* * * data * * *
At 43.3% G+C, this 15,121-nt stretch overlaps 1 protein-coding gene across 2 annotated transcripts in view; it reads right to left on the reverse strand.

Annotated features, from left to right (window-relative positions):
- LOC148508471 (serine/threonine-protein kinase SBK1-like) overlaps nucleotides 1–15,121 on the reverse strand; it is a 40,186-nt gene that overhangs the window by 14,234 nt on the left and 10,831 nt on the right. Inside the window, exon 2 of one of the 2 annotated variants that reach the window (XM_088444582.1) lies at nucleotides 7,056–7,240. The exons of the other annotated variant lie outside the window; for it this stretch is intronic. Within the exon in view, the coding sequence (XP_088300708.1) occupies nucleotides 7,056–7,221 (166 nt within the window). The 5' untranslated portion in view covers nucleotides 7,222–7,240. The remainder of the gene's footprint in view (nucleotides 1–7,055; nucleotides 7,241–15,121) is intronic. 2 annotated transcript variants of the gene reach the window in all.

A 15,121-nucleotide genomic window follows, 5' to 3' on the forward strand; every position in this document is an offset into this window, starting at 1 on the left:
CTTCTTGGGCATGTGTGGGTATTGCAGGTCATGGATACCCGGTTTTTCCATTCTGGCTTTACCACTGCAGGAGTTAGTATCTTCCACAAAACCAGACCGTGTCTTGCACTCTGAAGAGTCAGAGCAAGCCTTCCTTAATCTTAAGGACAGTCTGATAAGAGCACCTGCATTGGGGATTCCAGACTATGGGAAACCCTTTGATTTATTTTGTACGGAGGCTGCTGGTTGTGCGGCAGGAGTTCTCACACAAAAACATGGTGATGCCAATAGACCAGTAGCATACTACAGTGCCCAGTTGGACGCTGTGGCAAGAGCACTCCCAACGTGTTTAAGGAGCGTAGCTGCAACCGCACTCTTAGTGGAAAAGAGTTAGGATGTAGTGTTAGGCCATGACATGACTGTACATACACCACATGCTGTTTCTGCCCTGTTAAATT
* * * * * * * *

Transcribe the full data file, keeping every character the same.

At 43.3% G+C, this 15,121-nt stretch overlaps 1 protein-coding gene across 2 annotated transcripts in view; it reads right to left on the reverse strand.

Annotated features, from left to right (window-relative positions):
- LOC148508471 (serine/threonine-protein kinase SBK1-like) overlaps nucleotides 1–15,121 on the reverse strand; it is a 40,186-nt gene that overhangs the window by 14,234 nt on the left and 10,831 nt on the right. Inside the window, exon 2 of one of the 2 annotated variants that reach the window (XM_088444582.1) lies at nucleotides 7,056–7,240. The exons of the other annotated variant lie outside the window; for it this stretch is intronic. Within the exon in view, the coding sequence (XP_088300708.1) occupies nucleotides 7,056–7,221 (166 nt within the window). The 5' untranslated portion in view covers nucleotides 7,222–7,240. The remainder of the gene's footprint in view (nucleotides 1–7,055; nucleotides 7,241–15,121) is intronic. 2 annotated transcript variants of the gene reach the window in all.

A 15,121-nucleotide genomic window follows, 5' to 3' on the forward strand; every position in this document is an offset into this window, starting at 1 on the left:
CTTCTTGGGCATGTGTGGGTATTGCAGGTCATGGATACCCGGTTTTTCCATTCTGGCTTTACCACTGCAGGAGTTAGTATCTTCCACAAAACCAGACCGTGTCTTGCACTCTGAAGAGTCAGAGCAAGCCTTCCTTAATCTTAAGGACAGTCTGATAAGAGCACCTGCATTGGGGATTCCAGACTATGGGAAACCCTTTGATTTATTTTGTACGGAGGCTGCTGGTTGTGCGGCAGGAGTTCTCACACAAAAACATGGTGATGCCAATAGACCAGTAGCATACTACAGTGCCCAGTTGGACGCTGTGGCAAGAGCACTCCCAACGTGTTTAAGGAGCGTAGCTGCAACCGCACTCTTAGTGGAAAAGAGTTAGGATGTAGTGTTAGGCCATGACATGACTGTACATACACCACATGCTGTTTCTGCCCTGTTAAATT